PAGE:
The Grays were honored to be joined by Congresswoman Eleanor Holmes Norton, who represents DC in the U.S. House of Representatives. As she has done in the past, the Congresswoman spoke with the team at the reception, and she presented the Grays with a proclamation that she entered into the Congressional Record commending the team and the DC Grays Baseball organization for its ongoing efforts to promote inner-city baseball and softball.
The statement salutes the Grays for its free baseball and softball clinics, as well as its ongoing commitment to the DC Grays RBI program – the Grays cooperative effort with Major League baseball to promote baseball and softball in underserved areas of the city. Currently, more than 200 kids – most of them from Wards 6, 7, and 8 – participate in DC Grays RBI programming.
“Madam Speaker,” Congresswoman Holmes Norton wrote in conclusion, “I ask the House to join me in commending the DC Grays for the important work it has done and continues to do in our community. We wish the DC Grays luck in continuing to inspire and engage disadvantaged youth.”
“Congresswoman Holmes Norton is a great friend of the DC Grays, and we cannot thank her enough” said Michael Barbera, president of DC Grays Baseball. “She has always championed our efforts to be ‘ambassadors for baseball’ in inner-city Washington, and we are very grateful to have such a supportive advocate in the Congress.”
July 16, 2019 | by: Cheyenne Brown; @cheytv_
WASHINGTON, DC – – A nucleus is defined in the dictionary as “the central part or the core of parts that that been grouped or gathered.”
To DC Grays’ head coach Reggie Terry, his players from BYU form the nucleus of his squads every summer. The Grays are members of the elite Cal Ripken Collegiate Baseball League.
“These boys have been a staple nucleus to the team,” head coach Terry said. “They [BYU] have sent us All-Star players, players that have been drafted to the MLB, and players with very credible reputations.”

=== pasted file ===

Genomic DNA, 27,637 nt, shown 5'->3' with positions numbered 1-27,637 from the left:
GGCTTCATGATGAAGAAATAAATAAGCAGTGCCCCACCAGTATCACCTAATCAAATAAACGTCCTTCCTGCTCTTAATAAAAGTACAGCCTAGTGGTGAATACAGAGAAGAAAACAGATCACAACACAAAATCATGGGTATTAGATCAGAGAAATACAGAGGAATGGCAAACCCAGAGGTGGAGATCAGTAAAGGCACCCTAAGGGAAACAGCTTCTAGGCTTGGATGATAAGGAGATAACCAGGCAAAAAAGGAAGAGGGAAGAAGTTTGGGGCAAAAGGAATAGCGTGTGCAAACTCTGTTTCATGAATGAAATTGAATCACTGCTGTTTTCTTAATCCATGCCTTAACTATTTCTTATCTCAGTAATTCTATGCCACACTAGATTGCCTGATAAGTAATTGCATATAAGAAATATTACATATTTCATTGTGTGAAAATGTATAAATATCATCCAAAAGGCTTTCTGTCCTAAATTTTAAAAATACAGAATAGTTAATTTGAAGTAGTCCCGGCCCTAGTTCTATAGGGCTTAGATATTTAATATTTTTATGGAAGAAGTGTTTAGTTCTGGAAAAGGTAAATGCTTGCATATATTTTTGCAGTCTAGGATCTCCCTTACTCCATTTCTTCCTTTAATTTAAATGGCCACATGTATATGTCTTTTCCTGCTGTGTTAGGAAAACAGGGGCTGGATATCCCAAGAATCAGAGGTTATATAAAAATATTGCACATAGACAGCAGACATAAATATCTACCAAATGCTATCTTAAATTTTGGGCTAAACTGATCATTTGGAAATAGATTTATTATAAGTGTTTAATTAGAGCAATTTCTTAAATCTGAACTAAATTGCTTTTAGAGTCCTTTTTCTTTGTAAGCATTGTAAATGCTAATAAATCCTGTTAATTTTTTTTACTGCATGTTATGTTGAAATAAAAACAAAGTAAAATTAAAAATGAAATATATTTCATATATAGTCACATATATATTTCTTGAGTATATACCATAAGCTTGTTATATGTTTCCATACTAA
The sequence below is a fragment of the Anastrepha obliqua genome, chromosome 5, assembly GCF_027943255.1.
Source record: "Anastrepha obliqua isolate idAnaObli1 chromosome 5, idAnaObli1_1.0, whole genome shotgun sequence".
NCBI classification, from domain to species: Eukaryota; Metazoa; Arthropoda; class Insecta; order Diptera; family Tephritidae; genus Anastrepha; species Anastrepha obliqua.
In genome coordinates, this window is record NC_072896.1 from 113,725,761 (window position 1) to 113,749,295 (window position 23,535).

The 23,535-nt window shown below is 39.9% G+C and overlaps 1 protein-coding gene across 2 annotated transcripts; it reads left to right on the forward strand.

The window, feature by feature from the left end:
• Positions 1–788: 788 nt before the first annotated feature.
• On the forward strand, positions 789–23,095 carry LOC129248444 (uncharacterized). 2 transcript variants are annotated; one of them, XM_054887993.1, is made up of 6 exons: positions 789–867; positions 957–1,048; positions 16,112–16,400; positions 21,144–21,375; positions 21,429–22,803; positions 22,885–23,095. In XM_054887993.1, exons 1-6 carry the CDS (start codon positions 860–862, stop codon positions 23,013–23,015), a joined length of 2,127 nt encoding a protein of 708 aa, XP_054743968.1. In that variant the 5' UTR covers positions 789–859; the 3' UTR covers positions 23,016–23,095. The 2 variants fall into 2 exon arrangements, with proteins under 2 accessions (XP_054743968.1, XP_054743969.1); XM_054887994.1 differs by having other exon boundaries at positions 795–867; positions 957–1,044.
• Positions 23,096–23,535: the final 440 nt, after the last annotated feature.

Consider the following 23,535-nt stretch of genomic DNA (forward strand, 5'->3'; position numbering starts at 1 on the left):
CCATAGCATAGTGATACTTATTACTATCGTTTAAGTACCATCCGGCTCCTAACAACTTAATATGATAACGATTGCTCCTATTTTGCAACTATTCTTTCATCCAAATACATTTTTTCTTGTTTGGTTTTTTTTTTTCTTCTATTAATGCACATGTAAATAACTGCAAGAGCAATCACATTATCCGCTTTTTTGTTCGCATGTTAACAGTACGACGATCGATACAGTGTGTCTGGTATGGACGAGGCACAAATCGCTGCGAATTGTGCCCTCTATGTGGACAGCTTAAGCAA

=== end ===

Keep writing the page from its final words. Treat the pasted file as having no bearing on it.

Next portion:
From dominating in their positions to leading in team and league statistics, these players have become an essential part of the Grays. In previous years, BYU players for the Grays have made Ripken League all-star teams, been named All-League players, and have been drafted by MLB.
Coming from a small Mormon college like Brigham Young University to the nation’s capital can be quite an adjustment for BYU ballplayers.
“Guys come play for us because they want to play against top players, and they want to experience baseball in a different environment than they are used to,” said Chris Spera, a vice president of DC Grays Baseball who works with the BYU coaching staff on which players will come to DC each summer.
Like any other team, the Grays look for players who will be able to produce, who are passionate, who are leaders, and players who not only have potential but players who are coachable. The players sent by BYU possess all of these qualities.
Spera says that with these core teams “you know the quality of the player they are sending, and you know when the coach speaks on what the player can do for the team, that there is some certainty that it is going to be accurate.”
This year the DC Grays has four players from BYU: sophomore infielder Austin Deming, sophomore catcher Josh Cowden, sophomore infielder Bryan Call, and sophomore right-handed pitcher Reid McLaughlin.
These players have very impressive resumes:McLaughlin earned West Coast Conference All-Freshman Team honors in his freshman season at BYU. He was the first player in BYU history to have at least seven wins and four saves in a single season.
These players have very impressive resumes.
McLaughlin earned West Coast Conference All-Freshman Team honors in his freshman season at BYU. He was the first player in BYU history to have at least seven wins and four saves in a single season.